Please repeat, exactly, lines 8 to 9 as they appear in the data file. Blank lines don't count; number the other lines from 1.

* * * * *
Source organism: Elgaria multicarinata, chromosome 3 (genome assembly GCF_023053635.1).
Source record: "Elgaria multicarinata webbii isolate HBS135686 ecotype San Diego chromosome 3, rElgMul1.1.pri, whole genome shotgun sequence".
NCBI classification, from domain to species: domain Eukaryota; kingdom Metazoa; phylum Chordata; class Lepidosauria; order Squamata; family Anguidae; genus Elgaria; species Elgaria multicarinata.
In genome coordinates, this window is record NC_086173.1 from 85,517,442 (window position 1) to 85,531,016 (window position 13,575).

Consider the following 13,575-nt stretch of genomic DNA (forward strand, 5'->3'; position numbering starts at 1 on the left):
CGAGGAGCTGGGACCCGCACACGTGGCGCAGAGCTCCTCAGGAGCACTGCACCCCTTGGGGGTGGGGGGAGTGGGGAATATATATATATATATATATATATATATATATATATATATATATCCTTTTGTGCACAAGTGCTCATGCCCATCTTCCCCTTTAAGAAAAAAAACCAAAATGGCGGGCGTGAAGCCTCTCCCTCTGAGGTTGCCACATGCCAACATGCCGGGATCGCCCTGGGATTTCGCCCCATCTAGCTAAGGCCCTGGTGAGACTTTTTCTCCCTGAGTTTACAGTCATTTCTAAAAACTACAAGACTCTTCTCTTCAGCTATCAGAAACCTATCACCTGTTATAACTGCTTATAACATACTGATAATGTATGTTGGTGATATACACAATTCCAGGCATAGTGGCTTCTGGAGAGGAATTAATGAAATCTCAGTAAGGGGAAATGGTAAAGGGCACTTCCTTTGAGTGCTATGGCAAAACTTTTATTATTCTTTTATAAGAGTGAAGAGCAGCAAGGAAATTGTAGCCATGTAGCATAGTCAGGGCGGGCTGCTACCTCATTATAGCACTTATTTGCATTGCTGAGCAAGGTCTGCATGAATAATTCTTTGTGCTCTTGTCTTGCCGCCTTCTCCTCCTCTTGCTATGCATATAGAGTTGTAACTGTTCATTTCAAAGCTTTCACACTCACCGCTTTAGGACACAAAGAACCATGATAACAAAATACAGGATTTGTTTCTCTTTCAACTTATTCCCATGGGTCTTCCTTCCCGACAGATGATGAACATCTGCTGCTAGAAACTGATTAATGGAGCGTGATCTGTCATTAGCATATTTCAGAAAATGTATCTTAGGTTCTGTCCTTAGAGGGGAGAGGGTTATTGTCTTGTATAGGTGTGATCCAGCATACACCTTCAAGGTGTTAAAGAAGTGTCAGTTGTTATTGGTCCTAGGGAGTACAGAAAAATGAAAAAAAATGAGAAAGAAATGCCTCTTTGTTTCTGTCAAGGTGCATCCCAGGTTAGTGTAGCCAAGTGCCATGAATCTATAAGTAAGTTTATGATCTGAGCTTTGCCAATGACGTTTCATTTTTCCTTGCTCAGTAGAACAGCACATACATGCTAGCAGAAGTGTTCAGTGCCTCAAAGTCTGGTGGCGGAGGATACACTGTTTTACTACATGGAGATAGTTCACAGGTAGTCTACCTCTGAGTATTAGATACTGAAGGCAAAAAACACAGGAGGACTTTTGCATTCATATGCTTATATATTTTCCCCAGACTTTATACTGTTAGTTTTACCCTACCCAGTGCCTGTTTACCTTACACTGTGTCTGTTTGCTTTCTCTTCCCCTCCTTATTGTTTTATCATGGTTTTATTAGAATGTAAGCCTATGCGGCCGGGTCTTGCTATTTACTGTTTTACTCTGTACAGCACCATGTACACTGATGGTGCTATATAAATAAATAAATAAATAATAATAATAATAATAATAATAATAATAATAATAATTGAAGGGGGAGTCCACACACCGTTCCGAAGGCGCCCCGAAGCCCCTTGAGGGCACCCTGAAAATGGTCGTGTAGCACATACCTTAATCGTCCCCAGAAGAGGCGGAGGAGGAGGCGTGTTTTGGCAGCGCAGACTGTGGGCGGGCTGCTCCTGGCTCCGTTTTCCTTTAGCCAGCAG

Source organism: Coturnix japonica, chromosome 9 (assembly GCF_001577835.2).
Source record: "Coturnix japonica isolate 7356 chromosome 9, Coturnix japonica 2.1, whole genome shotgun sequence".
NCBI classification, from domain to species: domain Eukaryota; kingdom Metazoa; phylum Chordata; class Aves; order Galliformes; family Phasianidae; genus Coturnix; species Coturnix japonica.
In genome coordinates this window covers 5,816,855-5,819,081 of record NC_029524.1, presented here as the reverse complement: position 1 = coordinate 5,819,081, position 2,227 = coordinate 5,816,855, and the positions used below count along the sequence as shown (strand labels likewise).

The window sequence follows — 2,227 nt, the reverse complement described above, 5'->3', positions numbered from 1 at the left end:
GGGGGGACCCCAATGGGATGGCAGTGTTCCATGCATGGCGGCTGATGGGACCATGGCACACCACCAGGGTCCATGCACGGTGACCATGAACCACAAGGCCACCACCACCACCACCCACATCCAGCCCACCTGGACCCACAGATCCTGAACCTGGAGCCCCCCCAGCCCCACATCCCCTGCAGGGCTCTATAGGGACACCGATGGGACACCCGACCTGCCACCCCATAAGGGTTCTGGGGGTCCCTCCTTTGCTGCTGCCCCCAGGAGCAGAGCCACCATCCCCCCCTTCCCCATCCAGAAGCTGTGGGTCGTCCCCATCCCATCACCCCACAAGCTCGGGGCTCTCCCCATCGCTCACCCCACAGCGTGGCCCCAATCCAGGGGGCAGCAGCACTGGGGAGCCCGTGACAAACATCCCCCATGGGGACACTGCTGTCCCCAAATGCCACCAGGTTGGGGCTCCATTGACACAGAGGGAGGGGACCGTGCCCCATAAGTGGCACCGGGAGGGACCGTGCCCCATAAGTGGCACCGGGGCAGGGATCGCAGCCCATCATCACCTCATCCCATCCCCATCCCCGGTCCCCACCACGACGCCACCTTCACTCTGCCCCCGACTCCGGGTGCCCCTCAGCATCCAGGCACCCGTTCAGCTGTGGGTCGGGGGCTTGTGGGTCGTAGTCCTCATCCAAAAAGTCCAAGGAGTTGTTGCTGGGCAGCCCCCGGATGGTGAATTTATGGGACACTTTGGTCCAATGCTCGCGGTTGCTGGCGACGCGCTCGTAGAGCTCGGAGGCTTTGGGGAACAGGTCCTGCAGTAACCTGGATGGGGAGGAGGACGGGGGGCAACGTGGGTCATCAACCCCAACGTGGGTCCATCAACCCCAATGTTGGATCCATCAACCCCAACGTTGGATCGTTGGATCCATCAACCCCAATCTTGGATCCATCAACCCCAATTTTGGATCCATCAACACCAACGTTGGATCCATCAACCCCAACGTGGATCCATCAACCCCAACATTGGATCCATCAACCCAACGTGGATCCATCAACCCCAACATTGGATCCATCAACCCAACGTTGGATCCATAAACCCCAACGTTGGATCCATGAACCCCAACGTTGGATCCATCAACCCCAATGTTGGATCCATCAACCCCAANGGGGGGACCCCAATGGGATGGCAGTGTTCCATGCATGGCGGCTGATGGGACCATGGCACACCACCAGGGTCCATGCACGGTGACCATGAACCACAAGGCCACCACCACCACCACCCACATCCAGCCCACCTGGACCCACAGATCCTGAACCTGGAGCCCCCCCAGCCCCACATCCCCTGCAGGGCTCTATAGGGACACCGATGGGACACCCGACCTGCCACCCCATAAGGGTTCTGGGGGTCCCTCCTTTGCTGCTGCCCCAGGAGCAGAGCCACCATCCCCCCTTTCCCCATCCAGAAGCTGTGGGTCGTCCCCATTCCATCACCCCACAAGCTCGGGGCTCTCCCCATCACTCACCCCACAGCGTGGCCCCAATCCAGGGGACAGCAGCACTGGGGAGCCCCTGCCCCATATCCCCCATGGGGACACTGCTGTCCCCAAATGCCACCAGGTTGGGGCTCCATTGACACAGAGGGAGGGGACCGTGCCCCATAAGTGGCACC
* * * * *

Source record: "Coturnix japonica isolate 7356 chromosome 9, Coturnix japonica 2.1, whole genome shotgun sequence".
NCBI classification, from domain to species: domain Eukaryota; kingdom Metazoa; phylum Chordata; class Aves; order Galliformes; family Phasianidae; genus Coturnix; species Coturnix japonica.